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About The Plattsmouth daily herald. (Plattsmouth, Nebraska) 1883-19?? | View Entire Issue (April 4, 1888)
TillS DAI Li JIEUaLD, .VXATiSMMVin, rfru:AsKA, WEDNESDAY, APPJL 4, 1SS8.
The Evening Herald.
J. H. KING, City Editor.
A. Ilnbarr, Drat lot, Bvkood iMIaff,
Taltakoaa S: t.
Dr. SIkIj, OBe mm4
B!k, Ttlrpbva A. 42.
Keildrac tfhr rwo4
Two boiler makers indulged in a
little fistic encounter on lower Hain street
The " YV give a social at Mrs. Whis
ler'i next Friday evening. Au inrita
tion is extended to all to be present.
The ladies of the Catholic church
closed their fair last niht. It was a
grand success, everything being disposed
of each da, and the bull crowded.
Phil Hurruon informs us there lias
been more freight received in Plnttnmeuth
during the strike than thcro was in tho
same length of time, before for the past
There will be a meeting of the Band
of II pe tomorrow afternoon in the If.
K. church at 4 o'clock. All members are
requested to be present, alao all persons
wishing to become members.
Julius Pepperburg received last Situr
. i)'J0 lbs. of leaf tobitcco, which is the
largest shipment ever received in Platts
mouth. lie will now be able to guaran
teo bis customers with h'u uniform Dud
Stephen Iluzzell, manager of the
Plattsmouth telephone exchnc, and II.
Hollo way were in the city last night.
They are Gxing the telephone -wire be
tween this city and Plattmouth. Ne
braska City Heirs.
There will bo a meeting of the
Young Men's Chrutian Association to
morrow (Thursday) evening at the Pres
byterian church. All mu interested in
the success of this erganization and th
work it is doing, are arnc.-)ly requested
to be present.
Last night in counting out the tick
ct3 in tho Third ward it was found that
some one bad made a mistake and voted
a bill he had received from ono or our
merchants for $0.70, and thj judges say
they won't tell who it was if he will ju;.t
call around and set the apples up.
The old story of the British tar's ac
count of bis experience at a cathedral
service on shore is worth re-tellinjr. lie
was particularly enthusiastic in his des
criptioD of an anthem. "What's a han
thain ?" asked a listener. ''What, do you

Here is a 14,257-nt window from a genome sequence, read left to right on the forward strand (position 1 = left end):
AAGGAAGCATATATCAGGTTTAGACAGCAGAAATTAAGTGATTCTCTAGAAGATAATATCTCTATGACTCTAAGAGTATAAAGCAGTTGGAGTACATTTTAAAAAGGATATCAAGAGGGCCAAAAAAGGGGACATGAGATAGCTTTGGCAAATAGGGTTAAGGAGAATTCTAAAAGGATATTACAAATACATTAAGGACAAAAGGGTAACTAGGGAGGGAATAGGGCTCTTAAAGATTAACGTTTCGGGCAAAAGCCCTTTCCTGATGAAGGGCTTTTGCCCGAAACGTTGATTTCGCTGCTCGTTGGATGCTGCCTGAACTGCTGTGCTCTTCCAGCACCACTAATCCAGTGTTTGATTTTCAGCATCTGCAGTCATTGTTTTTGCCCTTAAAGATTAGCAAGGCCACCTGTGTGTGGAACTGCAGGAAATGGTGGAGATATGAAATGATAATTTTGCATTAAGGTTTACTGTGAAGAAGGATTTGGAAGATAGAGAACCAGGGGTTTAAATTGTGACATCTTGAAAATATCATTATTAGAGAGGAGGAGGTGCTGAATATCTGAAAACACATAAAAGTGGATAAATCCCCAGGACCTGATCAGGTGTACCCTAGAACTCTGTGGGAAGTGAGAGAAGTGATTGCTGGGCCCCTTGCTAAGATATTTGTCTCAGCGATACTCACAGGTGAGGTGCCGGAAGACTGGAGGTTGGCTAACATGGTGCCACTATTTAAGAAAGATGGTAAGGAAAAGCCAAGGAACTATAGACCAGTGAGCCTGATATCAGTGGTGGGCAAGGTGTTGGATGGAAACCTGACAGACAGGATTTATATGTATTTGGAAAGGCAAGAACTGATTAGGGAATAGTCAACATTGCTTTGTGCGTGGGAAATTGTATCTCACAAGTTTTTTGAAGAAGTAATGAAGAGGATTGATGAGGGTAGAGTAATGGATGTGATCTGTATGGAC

mean to say you don't know what a han-
thamis?" "Not me " "Weil, then, I'll
tell yer. If I was ter say ter yer, "Ere,
Bill, give me that 'andspike,'. that
wouldn't be a lianthem. But was I too
aay, 'Bill Bill Bill giv giv giv
giv mr, giv me thut Bill giv me, give
me that hand, giv mc that, band, band
spike, spike spike Bill, giv giv me
that that band handspike, hand
handspike, spike spike, spike, ah nun.
ah men; Bill, givemetbathandpike,
spike, ah men !' why, that would be a
One Bouquet a Day.
Somebody once said "he didn't mind
a plain dinner if there wcro roses on the
table." He waa right. A Calla in bloom
will make the barest room beautiful.
Flower help us over many rough places
in lifa. There should be plants in every
tunny window; theru should be flower,
or, at leaat, something fresh and green
on the table three times a day every day
in the year. Leave out the cake, but
have some flowers. Bolter a rose bud
before the guest's plate tham a AVelsh
rarebit or the richest gravy better or
all concerned. Did you ever take some
flowers to a sick room or boepit.il ? It'
the greatest pleasure ever invented. Try
it and see. Here, a boy reading this says,
"Ob, that's for girls !'' Wait a little, my
man, and we shall see you spending sill
3'our spare change for button-hole bou
quets and sending roses to your friend
on her birthday. Then you'll wish you
knew all about it. Then you'll wisli you
knew what in the world she ment when
she said she preferred Catherine Afermet
to Jacks. -You may wish you were not
such a Jack: yourself not to know tne
Of all the flowers in the werkl those
we raise ourselves are the most beautiful
A spray of mignonette from your own
garden, or a truss of geranium from the
old raisin-box in the kitchen window are
worth rue-re than the finest Sltrmets at a
dollar a bud. Any friend you givethrni
to will tell you so. CJiarht Barnard
in Our Touih.